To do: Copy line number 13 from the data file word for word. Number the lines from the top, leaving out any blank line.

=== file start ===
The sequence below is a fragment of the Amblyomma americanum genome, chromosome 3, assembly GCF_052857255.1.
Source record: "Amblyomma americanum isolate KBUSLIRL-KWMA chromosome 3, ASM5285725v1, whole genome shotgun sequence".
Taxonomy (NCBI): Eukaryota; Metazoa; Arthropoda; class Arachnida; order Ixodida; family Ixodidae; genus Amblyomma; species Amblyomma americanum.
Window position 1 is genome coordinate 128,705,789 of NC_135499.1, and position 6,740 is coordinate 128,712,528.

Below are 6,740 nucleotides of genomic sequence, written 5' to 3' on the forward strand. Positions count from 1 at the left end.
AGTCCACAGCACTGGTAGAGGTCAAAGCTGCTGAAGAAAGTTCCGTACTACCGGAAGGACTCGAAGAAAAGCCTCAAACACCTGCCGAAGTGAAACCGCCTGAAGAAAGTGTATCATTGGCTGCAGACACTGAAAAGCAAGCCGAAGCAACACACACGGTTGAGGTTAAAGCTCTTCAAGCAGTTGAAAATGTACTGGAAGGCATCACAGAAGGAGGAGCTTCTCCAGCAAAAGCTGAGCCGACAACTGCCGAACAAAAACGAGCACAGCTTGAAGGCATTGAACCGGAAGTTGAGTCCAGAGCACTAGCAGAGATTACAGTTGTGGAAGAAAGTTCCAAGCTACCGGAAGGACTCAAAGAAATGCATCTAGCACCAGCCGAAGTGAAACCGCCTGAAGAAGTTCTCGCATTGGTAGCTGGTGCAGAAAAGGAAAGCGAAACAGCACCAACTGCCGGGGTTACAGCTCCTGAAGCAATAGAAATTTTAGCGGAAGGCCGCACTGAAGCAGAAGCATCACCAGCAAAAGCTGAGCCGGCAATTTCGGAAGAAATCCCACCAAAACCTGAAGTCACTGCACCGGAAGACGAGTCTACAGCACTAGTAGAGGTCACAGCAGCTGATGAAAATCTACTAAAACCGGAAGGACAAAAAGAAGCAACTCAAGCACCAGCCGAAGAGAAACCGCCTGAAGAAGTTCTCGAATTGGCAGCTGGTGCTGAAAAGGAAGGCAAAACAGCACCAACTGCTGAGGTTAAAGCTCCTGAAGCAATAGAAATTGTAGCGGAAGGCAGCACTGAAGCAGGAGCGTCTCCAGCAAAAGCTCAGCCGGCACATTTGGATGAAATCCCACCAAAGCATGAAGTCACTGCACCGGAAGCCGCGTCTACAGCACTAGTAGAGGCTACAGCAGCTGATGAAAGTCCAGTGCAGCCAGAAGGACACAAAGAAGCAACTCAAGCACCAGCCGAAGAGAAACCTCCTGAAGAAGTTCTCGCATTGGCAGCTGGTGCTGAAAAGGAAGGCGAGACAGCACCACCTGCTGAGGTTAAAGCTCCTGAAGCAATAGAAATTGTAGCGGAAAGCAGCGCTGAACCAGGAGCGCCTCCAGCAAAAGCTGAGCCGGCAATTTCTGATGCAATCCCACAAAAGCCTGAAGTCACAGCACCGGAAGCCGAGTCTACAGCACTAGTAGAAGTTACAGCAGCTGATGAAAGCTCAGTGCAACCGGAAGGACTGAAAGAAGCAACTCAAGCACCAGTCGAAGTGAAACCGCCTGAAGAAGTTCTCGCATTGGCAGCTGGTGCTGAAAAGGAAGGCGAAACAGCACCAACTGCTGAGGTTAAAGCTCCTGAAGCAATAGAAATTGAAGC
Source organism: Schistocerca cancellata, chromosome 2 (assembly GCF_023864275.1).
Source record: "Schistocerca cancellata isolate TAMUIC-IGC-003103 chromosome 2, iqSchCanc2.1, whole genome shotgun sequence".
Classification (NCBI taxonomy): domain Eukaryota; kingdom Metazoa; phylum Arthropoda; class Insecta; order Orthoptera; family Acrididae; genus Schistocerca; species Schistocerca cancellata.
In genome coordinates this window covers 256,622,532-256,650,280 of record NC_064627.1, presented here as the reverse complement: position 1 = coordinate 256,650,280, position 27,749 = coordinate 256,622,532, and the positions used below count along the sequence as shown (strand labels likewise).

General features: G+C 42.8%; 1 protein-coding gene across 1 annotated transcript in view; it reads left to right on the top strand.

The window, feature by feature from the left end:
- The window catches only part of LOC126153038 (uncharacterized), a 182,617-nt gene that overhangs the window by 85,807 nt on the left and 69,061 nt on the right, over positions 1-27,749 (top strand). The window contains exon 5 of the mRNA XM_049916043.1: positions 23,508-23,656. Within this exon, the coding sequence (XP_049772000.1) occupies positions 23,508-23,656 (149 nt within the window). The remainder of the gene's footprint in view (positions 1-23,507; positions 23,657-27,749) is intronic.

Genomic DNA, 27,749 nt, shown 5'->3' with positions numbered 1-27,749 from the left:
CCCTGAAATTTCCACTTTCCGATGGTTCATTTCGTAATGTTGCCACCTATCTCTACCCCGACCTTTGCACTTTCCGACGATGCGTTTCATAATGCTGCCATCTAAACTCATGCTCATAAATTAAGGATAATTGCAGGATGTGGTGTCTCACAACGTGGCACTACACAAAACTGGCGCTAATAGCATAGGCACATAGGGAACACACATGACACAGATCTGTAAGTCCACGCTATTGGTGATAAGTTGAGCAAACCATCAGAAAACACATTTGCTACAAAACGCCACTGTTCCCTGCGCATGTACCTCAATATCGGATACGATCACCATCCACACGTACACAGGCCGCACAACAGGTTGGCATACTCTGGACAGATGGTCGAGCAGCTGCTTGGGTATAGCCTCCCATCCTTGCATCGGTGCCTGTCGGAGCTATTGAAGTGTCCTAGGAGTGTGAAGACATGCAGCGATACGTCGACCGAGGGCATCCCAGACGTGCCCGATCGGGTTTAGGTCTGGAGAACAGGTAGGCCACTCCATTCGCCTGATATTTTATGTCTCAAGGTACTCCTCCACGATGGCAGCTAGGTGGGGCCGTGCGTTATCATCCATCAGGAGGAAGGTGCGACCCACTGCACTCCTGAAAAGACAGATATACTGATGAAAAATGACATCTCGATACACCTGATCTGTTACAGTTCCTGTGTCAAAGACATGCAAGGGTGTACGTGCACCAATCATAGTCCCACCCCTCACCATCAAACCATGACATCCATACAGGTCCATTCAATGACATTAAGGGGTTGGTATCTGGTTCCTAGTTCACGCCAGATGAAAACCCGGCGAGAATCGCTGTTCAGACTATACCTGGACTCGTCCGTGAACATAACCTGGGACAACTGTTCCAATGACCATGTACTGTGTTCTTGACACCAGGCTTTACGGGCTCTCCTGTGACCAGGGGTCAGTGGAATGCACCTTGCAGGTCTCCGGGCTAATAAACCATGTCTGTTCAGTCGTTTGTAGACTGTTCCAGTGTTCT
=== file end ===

- The window catches only part of LOC126153038 (uncharacterized), a 182,617-nt gene that overhangs the window by 85,807 nt on the left and 69,061 nt on the right, over positions 1-27,749 (top strand). The window contains exon 5 of the mRNA XM_049916043.1: positions 23,508-23,656. Within this exon, the coding sequence (XP_049772000.1) occupies positions 23,508-23,656 (149 nt within the window). The remainder of the gene's footprint in view (positions 1-23,507; positions 23,657-27,749) is intronic.